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Should Doctors Stop Talking About Gun Violence Because Medical Errors Cause More Deaths? No.

Gun Nation is abuzz with the publication of an article in the British Medical Journal which finds an alarmingly high rate of U.S. hospital deaths due to medical errors.  Now why would the pro-gun noise machine care one way or the other about an article in a medical journal?  Because it’s been an article of faith amongst the gun faithful that physicians should stop wasting their time talking about gun violence when the number of people killed each year by firearms is just a fraction of the number who die due to medical mistakes.  And since the BMJ article states that medical errors account for anywhere between 200,000 and 400,000 avoidable deaths each year, and annual gun homicides only count around 11,000, why can’t doctors take care of really ill patients properly before they start making so much fuss about guns?

docs versus glocks           Marion Hammer, former NRA President who spearheaded Docs versus Glocks in Florida, says that docs should “do no harm” and keep their political opinions out of the examining room.  And in pushing for the gag law, Hammer distributed a document that listed ‘medical misadventures’ as three times more likely to result in deaths than accidental shootings.  Other sources, like media that promote natural healing, paint an even grimmer picture, with one expose claiming that guns kill 31,940 Americans each year (homicide/suicide/accidents) but the medical system accounts for783,936 deaths! By the way, this particular website also published a story that said the San Bernardino shooting had all the “signs” of a staged government operation, and this story rolled out more than 31,000 times.  Hmmmmm.

The problem is that the British Medical Journal isn’t an adjunct of the Area 51 gang, so when they publish something about morbidity from medical errors, it needs to be taken seriously, particularly if what they say ends up being injected one way or another into the gun violence debate.  Now let me make it clear that I’m not a physician and I have no medical training of any kind.  But I know how to read the King’s English and I can figure out whether data in a peer-reviewed journal aligns with the facts and conclusions on which the article is based.  In the case of the BMJ, I not only read the article detailing mortality rates from medical errors in U.S. hospitals, I also closely read the articles on which the BMJ article was based. Let’s start first with the BMJ.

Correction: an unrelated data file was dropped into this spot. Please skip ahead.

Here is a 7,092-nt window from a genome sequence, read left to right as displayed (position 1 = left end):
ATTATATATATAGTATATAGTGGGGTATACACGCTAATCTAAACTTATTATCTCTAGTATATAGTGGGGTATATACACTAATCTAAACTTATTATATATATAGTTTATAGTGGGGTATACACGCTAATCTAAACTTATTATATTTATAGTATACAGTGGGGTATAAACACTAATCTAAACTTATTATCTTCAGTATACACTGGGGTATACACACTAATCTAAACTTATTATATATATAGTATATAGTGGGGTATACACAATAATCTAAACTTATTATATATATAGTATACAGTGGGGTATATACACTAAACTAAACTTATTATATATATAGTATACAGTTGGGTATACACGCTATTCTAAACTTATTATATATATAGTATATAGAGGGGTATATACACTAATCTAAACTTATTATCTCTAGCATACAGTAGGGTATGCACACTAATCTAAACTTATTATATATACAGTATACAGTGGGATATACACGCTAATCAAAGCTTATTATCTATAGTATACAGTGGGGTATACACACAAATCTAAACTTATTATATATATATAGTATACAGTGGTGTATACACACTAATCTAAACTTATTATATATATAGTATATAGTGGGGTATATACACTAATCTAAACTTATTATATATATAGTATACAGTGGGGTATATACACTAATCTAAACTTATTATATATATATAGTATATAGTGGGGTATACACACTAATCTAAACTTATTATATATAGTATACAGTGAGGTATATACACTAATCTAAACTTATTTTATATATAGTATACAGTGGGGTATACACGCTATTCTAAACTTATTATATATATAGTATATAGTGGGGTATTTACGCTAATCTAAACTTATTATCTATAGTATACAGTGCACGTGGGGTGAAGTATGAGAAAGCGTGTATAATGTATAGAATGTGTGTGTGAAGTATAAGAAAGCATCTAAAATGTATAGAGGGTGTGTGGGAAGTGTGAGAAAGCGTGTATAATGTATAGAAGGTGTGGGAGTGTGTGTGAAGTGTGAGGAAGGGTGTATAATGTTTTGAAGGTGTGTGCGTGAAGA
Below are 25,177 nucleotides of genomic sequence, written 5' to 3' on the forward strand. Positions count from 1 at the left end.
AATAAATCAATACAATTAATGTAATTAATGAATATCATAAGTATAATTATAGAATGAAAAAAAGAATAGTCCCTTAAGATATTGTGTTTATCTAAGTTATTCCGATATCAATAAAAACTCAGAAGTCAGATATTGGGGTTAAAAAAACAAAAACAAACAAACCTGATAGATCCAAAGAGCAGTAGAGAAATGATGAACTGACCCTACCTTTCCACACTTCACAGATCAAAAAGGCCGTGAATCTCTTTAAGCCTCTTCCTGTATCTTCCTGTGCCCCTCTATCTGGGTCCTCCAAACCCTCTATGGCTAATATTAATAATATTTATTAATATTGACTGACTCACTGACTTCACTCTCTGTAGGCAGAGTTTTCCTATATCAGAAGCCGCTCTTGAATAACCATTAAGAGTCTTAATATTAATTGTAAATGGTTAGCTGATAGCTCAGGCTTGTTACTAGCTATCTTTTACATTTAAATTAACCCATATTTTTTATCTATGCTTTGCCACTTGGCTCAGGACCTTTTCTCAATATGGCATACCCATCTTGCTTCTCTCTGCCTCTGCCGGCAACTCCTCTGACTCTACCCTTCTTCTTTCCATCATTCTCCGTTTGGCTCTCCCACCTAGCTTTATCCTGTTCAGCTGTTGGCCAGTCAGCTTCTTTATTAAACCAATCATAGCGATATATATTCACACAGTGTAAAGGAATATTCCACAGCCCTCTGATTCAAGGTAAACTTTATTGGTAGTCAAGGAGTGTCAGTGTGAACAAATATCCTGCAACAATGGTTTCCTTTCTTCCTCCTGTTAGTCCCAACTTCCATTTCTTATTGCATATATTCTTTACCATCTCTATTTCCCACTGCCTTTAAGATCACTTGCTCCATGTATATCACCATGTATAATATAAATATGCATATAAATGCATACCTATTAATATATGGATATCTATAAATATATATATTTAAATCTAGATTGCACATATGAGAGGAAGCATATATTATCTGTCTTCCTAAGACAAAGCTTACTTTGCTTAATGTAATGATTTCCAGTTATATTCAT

In 2013, 611,000 Americans died from heart disease, 585,000 died from cancer and 251,000 died from medical error, this last being the third most common cause of death.  Since the medical profession doesn’t actually have specific medical errors as coded events in the ICD-10 coding system used almost universally as the primary indicator of health, the figure noted above is a best-guess estimate based on specific studies of in-patient outcomes throughout the U.S. The most comprehensive study from Medicare records, gave the total mortality for doctor errors as slightly more than 195,000 per year from 2000 through 2002, of which 75% of all deaths were attributed to something known as ‘failure to rescue,’ which means a diagnostic error leading to improper (or no) treatment, leading to the patient’s death.

But failure to rescue in a clinical context may have little, if anything to do with decisions made by physicians themselves. Many such deaths are attributable to mistakes in managing patient information, particularly for elderly patients who tend to suffer from multiple conditions requiring intensive and complicated care. A necessary treatment is omitted or delayed, vital signs begin to decompose, the patient is dying but his physician may be far removed from the scene.

To compare the ‘responsibility’ of physicians for patient deaths to the ‘responsibility’ of a gun owner who lets his gun get into the wrong hands, is to make a comparison with no basis in fact. But since when did Gun Nation respond to the issue of gun violence with any facts at all?